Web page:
We already have 4G – Vodafone

UPDATE: 2degrees has now revealed its own DC HSPA+ roll-out.

By one definition of 4G – any mobile data connection faster than 21 megabits per second – Vodafone NZ is already there, CEO Russell Stanners told NBR ONLINE.

Some would only call a 4G connection 4G if it is underpinned by Long Term Evolution (LTE) technology.

But Mr Stanners noted all major carriers in the US claimed to be 4G at a time when only one (Verizon) actually had LTE.

Vodafone NZ is not calling its network 4G but, well, it could, he says.

On this note, he tells NBR that Vodafone plans to extend the fastest version of its current 3G network (Dual Carrier HSPA+) from 12% coverage of the Auckland and Wellington CBDs today. By December this year 32% of its network will use technology 42Mbit/s technology, increasing to 52% by March 2013. That means all of Auckland, parts of Wellington and parts of Christchurch will be covered by December this year, and all of Wellington by March. RBI sites will also employ this technology as sites are upgraded and new sites are built.

Telecom and 2degrees don’t support DC HSPA+, leaving their 3G networks at half the theoretical maximum speed.

That’s not such a big issue for them today, because there are only two devices that support DC HSPA+: Vodafone’s top-end data stick, and the new iPad (and most people who buy an iPad plump for the wi-fi only version).

Mr Stanners told NBR he hoped the number of DC-capable devices would expand. It would be logical for Apple to extend 42Mbit/s Dual Carrier support from the new iPad to the new iPhone (widely presumed to be the subject of an Apple event scheduled for September 12).

But we’ll just have to wait and see, he says, with an expression indicating he already had a pretty good idea.

So what of LTE?
Mr Stanners says his company will be boots-and-all involved in the 700MHz spectrum auction the government has scheduled for later this year. But if it wins spectrum, it will prioritise rural areas.

Recommitted to Nokia-Siemens
Vodafone has recommitted to Nokia-Siemens as its network partner, Mr Stanners says.

Nokia-Siemens recently said it would layoff a quarter of its staff worldwide as it refocused on mobile broadband.

Across the Tasman, relations have been rocky, with Nokia Siemens talking Vodafone Australia to court over a performance bonus withdrawn by Vodafone following customer complaints.

Blithering speeds
Both Dual Carrier HSPA+ and LTE offer head-spinning speed. Nokia-Siemens' five-year roadmap has them hitting speeds of 336Mbit/s and 1Gibit/s (1000Mbit/s) respectively.

By comparison, fibre laid under the Ultrafast Broadband rollout can hit up to 100Mbit/s. 

Vodafone is sensible enough to caution those are theoretical maxium speeds.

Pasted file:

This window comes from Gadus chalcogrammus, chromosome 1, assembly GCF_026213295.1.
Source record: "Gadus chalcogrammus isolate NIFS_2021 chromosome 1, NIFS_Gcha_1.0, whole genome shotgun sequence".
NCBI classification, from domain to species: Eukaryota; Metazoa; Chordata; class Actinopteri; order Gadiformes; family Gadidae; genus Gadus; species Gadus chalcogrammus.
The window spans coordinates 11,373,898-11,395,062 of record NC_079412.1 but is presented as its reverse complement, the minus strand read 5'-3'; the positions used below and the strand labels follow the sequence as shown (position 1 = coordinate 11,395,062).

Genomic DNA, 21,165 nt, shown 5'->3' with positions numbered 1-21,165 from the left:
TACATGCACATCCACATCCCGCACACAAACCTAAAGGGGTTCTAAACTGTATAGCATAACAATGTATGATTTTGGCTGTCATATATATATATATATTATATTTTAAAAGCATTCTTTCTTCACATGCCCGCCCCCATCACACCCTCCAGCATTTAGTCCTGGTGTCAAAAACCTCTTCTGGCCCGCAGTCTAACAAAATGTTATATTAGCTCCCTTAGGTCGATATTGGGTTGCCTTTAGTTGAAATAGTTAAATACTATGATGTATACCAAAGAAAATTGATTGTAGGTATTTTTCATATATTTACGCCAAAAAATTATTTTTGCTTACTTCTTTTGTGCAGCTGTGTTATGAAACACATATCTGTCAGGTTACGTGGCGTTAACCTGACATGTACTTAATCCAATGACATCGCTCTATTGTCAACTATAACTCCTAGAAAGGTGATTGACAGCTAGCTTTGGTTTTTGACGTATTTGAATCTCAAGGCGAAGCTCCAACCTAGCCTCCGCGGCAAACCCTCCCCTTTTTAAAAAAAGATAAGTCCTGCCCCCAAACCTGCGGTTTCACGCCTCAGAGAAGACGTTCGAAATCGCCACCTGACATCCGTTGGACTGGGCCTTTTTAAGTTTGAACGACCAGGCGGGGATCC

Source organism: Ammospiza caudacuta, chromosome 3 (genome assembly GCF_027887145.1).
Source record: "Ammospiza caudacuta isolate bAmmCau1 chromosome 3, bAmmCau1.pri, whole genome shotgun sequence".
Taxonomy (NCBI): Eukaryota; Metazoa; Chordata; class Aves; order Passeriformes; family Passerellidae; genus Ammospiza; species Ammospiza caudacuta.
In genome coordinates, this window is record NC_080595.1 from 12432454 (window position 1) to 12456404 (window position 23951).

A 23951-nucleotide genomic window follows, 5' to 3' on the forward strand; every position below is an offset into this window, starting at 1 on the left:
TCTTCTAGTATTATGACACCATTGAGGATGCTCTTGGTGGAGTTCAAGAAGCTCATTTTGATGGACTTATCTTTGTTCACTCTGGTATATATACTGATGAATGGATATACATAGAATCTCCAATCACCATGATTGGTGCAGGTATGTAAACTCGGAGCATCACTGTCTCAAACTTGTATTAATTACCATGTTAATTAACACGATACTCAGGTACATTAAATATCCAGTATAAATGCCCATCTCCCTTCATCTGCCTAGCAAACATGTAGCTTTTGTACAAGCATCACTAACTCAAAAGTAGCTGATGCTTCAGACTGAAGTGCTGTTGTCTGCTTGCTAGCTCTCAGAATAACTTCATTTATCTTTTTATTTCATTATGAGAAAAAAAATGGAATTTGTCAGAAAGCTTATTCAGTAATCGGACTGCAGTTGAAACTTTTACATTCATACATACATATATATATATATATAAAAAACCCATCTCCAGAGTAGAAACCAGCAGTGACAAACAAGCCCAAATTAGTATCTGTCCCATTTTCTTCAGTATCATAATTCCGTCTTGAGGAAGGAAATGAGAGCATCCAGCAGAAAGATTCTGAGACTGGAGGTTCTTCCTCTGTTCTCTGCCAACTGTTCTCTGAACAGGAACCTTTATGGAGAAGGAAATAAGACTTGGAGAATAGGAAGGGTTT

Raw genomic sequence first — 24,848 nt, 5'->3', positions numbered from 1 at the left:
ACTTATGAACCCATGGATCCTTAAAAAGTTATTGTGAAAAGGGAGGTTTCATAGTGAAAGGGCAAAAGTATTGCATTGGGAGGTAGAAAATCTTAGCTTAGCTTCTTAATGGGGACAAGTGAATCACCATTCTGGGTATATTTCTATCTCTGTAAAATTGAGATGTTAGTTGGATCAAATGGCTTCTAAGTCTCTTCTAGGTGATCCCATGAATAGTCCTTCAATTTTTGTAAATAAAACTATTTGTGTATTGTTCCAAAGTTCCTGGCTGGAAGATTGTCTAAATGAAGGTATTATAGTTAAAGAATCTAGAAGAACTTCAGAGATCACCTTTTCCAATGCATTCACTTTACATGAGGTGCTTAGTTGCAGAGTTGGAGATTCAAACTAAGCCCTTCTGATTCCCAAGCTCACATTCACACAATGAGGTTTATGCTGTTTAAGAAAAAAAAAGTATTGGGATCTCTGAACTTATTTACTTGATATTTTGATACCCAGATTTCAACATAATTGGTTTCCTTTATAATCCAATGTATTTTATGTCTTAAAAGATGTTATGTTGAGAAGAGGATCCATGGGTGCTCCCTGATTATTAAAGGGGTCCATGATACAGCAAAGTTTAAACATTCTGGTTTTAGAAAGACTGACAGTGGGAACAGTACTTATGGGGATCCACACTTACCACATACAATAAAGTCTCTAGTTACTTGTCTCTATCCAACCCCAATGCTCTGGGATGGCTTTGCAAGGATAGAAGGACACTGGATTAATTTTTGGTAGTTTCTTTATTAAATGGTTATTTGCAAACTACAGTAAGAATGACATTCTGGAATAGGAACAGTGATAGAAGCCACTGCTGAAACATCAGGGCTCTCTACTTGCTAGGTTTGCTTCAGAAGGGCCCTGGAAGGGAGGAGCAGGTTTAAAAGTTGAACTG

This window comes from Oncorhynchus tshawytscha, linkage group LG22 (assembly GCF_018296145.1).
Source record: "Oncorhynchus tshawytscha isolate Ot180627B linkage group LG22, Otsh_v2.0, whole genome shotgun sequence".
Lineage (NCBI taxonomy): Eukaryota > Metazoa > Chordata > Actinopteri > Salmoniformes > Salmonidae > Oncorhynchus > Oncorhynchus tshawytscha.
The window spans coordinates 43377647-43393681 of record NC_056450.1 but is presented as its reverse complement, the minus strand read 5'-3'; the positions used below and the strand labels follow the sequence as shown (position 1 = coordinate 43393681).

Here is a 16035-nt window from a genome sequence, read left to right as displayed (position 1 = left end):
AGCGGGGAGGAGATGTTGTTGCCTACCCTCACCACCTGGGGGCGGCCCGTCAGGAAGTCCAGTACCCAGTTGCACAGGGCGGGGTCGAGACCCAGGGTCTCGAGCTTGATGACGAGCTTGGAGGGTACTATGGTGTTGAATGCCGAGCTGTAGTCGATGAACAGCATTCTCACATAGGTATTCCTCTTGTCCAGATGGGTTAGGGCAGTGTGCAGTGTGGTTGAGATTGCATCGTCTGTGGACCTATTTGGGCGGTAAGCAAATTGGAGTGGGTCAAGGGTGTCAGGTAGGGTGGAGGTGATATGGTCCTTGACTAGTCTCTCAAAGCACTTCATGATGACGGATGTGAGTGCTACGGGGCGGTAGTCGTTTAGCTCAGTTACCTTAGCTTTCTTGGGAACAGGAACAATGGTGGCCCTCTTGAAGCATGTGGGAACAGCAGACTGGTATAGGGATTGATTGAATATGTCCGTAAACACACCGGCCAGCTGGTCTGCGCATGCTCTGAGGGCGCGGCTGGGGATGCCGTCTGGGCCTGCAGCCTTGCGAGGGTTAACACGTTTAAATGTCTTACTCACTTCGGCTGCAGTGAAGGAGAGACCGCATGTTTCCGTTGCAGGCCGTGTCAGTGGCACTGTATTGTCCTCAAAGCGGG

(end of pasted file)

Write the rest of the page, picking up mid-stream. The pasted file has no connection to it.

Mr Stanners notes each is total bandwidth for a cellsite – so Joe Smartphone user will only only hit 1Gbit/s on this 2017 download if he's the only person using the nearest tower.

End of 2G handsets...
Mr Stanners said Vodafone will stop selling 2G devices this week. With 3G smartphones now selling for as little as $100, there was no point keeping lower-end devices in stock.

...but not 2G network
That doesn’t mean the end of Vodafone’s 2.5G/GPRSnetwork. Mr Stanners says it will be kept on well into the next decade for backup (easily swamped backup, NBR would say).

And, more so, for machine-to-machine connections, which are expected to rise as more smart meters and other SIM-card packing widgets are installed in homes, cars and various appliances.

Data explosion
Phone companies might be making only fractionally more revenue from mobile data, thanks to a reasonably robust price war, but usage has definitely gone through the roof.

Vodafone showed NBR figures showing its mobile traffic has increased 125% year-on-year.

Since 2008 (when the first iPhone was released) usage has jumped from 5 terabytes (5000GB) a month to 220 terabytes a month.

End to domestic bill shock; international help still on the way
Vodafone's Data Angel initiative has stopped domestic bill shock, Mr Stanners says.

Under the blanket scheme, a customer is sent a warning when they near their limit, then can't go over their limit until they make a choice between buying an extra data pack, or going onto a casual rate.

Data Angel has reduced the number of people who use mobile data at a casual rate by 80%, according to Vodafone figures.

Mr Stanners says the scheme would be extended to international roaming shortly.

Telecom, Vodafone and 2degrees face possible regulation of transtasman roaming charges following a joint Australia-NZ government investigation which found charges high, and customers confused.